Let’s try and justify this: if we consider that older women have had, on average, more sexual partners, dating younger women with less experience would help men to be sure that the offspring is theirs. On the woman’s side, a man who can provide resources would gain attractiveness as he can provide security for the offspring. Again, we are talking about evolutionary psychology here, and customs have changed in western industrialised countries. A key challenge of these theories is to make sense of different patterns of relationships (e.g. homosexual, pansexual relationships) and social configurations (e.g. taking into account the availability of contraception methods, and the increased independence of women in society). Maybe these evolutionary theories, focused on very long time frames, could be complemented with social and cultural theories. However, they can help us to understand what were share with other animals.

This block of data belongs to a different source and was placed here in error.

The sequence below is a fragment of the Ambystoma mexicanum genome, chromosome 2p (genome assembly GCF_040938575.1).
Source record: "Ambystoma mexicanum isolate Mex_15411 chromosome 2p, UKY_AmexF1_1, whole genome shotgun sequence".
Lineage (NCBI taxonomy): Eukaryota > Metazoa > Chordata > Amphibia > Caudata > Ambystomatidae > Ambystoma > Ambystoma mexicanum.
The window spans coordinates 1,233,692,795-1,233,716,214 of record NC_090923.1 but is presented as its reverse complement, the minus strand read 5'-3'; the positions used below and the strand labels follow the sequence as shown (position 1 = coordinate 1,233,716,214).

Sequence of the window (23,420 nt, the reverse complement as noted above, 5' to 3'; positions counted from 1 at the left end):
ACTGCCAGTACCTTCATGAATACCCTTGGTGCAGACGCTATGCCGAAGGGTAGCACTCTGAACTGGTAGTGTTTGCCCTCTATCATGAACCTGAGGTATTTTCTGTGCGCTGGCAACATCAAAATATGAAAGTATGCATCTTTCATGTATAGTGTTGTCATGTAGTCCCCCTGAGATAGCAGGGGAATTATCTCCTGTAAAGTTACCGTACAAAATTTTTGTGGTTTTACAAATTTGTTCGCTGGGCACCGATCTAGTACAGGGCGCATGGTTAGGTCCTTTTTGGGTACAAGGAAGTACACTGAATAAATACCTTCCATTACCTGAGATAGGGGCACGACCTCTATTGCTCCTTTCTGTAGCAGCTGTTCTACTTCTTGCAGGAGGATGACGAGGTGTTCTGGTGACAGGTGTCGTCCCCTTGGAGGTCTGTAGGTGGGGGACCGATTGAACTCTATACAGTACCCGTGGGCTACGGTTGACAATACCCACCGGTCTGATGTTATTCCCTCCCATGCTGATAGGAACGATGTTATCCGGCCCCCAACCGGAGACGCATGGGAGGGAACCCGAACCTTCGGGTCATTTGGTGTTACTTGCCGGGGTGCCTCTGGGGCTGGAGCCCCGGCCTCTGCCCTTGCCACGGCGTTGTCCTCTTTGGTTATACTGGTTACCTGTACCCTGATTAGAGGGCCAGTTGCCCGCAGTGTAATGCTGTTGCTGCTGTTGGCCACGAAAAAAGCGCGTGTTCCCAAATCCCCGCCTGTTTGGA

Inasmuch as we fancy talking to our cats and dogs, it is hard to know what is going on in their heads: Do they feel lust, love, companionship? Back in the 19th century, a strong movement in Psychology, called Behaviourism, focused on what was observable for an external eye, that is to say, behaviour, acts. Taken to an extreme, it would mean that we could infer love in animals to the extent that they show similar behaviours to ours. But it is not only about animals being similar to us. We are also similar to animals, since our brain is the repository of evolution.